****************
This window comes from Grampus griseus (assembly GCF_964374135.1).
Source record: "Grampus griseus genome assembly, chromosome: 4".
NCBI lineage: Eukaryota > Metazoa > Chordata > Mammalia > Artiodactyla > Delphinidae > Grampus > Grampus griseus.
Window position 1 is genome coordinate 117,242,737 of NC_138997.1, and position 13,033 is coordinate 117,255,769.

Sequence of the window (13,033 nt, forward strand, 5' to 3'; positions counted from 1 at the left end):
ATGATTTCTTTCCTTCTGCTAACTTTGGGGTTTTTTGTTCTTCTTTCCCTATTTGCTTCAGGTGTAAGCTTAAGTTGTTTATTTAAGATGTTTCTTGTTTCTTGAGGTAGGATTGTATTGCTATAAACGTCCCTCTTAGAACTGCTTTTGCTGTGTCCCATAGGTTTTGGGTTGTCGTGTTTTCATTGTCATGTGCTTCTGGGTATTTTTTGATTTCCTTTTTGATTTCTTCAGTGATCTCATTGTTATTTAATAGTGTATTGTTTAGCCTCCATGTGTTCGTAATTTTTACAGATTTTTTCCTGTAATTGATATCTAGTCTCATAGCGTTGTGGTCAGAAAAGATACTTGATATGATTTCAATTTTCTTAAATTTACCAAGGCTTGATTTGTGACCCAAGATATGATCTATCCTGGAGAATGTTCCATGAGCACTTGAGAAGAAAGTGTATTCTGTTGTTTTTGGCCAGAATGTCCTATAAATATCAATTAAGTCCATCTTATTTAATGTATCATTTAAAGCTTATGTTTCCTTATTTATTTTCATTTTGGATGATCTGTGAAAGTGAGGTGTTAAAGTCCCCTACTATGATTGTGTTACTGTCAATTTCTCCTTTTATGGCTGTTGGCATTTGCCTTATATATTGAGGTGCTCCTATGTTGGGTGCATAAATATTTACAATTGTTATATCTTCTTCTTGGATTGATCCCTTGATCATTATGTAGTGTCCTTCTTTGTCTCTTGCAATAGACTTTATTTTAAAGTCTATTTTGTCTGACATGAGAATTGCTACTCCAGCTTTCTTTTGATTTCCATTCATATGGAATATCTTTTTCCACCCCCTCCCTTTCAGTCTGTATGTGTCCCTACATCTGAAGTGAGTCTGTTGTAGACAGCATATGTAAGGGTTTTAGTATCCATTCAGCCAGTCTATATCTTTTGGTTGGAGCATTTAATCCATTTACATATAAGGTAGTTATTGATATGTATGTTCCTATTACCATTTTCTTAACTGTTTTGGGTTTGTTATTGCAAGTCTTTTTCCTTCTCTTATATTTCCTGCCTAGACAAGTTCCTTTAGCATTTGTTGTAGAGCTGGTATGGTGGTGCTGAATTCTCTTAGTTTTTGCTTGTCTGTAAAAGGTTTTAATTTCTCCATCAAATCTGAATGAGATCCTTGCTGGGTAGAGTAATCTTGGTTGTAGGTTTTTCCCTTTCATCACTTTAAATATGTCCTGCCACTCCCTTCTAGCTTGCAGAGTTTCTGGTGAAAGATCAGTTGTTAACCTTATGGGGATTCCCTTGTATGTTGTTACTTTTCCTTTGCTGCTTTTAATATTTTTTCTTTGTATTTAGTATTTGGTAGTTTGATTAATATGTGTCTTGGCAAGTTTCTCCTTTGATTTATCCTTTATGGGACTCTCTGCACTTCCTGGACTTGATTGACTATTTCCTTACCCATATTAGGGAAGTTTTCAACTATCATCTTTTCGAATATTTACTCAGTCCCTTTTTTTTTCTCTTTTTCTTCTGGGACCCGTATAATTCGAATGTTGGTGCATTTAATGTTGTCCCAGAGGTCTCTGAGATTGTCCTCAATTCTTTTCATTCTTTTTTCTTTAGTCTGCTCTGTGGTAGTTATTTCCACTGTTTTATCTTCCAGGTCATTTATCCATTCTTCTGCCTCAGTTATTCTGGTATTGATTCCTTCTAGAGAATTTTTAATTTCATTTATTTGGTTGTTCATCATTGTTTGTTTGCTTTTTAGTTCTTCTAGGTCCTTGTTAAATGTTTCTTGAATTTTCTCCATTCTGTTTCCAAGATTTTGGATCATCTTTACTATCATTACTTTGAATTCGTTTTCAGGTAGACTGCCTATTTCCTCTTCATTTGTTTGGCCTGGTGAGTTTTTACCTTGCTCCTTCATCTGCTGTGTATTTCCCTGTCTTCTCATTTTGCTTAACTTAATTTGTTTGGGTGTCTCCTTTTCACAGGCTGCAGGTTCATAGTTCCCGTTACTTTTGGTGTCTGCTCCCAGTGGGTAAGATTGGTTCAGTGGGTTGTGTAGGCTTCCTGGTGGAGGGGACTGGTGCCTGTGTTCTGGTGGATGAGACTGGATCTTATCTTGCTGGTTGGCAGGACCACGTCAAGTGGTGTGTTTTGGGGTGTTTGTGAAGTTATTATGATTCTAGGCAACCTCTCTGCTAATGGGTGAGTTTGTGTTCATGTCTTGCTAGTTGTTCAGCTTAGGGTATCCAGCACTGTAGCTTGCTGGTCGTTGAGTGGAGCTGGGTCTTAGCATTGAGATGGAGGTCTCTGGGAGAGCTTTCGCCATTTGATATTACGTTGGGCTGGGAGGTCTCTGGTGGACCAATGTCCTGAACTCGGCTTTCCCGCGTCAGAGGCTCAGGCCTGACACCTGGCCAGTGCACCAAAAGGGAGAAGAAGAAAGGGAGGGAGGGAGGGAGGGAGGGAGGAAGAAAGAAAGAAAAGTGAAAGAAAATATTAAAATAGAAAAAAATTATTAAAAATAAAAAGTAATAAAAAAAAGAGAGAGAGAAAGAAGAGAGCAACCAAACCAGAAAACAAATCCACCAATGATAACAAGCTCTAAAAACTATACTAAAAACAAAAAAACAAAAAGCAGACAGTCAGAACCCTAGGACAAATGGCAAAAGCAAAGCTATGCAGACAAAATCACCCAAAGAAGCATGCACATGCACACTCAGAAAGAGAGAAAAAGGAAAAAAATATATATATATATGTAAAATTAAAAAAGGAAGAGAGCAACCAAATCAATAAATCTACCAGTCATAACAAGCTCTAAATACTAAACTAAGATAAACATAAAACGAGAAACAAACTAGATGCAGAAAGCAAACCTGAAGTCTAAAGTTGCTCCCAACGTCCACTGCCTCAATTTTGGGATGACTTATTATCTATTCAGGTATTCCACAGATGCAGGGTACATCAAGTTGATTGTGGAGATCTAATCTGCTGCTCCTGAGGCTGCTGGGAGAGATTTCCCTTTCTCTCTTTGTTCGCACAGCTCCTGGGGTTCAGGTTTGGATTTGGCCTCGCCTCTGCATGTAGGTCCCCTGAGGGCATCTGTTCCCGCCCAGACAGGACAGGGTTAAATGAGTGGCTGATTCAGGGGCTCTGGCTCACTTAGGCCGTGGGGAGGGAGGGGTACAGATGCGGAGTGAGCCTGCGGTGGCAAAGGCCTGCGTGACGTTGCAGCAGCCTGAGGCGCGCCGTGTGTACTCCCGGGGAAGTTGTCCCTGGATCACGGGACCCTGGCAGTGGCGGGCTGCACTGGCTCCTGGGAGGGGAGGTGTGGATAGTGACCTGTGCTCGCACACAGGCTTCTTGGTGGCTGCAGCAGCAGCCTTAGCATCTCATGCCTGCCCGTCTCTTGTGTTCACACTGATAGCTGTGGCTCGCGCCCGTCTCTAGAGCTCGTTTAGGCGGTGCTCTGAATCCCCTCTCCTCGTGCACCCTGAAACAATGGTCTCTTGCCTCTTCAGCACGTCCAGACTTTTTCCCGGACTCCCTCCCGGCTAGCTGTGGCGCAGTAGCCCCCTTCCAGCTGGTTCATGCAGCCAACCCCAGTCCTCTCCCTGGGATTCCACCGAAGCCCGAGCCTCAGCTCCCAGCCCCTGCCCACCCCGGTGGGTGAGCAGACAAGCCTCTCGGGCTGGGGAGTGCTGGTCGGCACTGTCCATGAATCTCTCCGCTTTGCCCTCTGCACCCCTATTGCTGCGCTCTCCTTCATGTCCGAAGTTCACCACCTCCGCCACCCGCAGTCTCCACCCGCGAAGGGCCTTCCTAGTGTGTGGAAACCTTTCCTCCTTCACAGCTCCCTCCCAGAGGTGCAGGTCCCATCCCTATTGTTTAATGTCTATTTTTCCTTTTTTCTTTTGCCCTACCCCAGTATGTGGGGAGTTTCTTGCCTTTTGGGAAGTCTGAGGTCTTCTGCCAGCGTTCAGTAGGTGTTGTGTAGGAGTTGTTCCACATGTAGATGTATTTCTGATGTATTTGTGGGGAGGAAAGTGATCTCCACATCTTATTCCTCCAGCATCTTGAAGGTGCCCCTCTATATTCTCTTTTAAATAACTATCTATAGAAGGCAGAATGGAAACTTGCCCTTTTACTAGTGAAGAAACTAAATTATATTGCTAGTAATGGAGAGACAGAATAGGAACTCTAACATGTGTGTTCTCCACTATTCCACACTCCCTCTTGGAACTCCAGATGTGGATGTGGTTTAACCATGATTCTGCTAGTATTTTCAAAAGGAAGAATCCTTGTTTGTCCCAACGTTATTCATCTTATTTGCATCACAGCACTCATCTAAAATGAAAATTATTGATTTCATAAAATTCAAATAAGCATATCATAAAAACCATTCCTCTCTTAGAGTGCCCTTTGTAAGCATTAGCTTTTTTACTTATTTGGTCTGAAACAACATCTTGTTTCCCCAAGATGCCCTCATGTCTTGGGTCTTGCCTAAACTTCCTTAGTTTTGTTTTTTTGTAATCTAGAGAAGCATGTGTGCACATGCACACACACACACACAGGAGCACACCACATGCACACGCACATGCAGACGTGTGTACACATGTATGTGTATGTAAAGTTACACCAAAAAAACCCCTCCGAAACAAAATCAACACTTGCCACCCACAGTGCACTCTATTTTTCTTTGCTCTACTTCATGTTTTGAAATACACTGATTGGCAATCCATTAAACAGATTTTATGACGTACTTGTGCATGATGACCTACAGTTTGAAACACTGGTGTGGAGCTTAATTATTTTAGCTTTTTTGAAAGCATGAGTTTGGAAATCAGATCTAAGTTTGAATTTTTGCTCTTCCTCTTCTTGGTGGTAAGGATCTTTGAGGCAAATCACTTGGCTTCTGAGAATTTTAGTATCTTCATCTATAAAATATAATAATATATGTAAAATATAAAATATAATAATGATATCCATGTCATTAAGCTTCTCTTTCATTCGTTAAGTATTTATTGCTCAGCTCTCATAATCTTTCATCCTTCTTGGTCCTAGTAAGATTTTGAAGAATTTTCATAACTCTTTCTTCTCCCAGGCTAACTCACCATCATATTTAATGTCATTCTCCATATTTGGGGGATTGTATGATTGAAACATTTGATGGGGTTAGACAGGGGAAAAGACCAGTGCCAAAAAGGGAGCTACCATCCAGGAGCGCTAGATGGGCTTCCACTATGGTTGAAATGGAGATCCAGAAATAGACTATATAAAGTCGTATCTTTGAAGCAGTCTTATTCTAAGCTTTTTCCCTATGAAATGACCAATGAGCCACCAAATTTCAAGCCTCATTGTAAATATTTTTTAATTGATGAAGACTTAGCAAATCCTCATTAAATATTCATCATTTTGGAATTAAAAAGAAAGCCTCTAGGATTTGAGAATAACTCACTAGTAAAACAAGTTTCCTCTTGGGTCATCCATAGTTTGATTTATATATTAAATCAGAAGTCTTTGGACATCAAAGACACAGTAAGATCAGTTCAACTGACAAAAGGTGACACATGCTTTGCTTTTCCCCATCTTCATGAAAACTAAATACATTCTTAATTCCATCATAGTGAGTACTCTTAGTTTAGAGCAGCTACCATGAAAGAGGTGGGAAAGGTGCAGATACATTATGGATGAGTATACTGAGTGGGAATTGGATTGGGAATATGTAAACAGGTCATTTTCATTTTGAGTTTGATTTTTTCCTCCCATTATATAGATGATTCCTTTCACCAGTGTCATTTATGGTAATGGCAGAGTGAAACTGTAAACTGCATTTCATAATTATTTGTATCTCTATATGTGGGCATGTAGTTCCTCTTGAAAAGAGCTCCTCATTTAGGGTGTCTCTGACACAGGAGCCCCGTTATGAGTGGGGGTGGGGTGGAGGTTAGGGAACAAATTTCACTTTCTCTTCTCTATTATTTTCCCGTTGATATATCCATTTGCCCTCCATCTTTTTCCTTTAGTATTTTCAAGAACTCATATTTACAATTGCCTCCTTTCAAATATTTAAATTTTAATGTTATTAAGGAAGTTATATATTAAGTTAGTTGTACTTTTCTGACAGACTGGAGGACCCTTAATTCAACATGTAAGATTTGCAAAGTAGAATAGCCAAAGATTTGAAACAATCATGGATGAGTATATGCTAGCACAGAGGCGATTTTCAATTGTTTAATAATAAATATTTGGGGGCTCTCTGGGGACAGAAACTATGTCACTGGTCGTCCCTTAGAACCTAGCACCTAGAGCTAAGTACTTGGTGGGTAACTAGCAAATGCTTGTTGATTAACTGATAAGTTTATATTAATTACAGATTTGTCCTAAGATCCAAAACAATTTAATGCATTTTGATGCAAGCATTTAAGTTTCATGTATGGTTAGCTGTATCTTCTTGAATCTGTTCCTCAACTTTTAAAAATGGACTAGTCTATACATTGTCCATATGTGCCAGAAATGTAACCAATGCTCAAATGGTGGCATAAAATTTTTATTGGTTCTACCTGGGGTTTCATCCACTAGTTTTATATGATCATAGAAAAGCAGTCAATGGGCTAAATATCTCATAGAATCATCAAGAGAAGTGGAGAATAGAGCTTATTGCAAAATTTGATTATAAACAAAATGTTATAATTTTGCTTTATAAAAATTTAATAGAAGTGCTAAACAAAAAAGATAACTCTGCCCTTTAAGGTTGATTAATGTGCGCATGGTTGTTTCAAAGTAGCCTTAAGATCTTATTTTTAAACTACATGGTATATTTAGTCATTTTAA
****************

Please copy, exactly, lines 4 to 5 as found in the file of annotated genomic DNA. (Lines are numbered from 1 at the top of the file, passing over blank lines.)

Window position 1 is genome coordinate 117,242,737 of NC_138997.1, and position 13,033 is coordinate 117,255,769.

Sequence of the window (13,033 nt, forward strand, 5' to 3'; positions counted from 1 at the left end):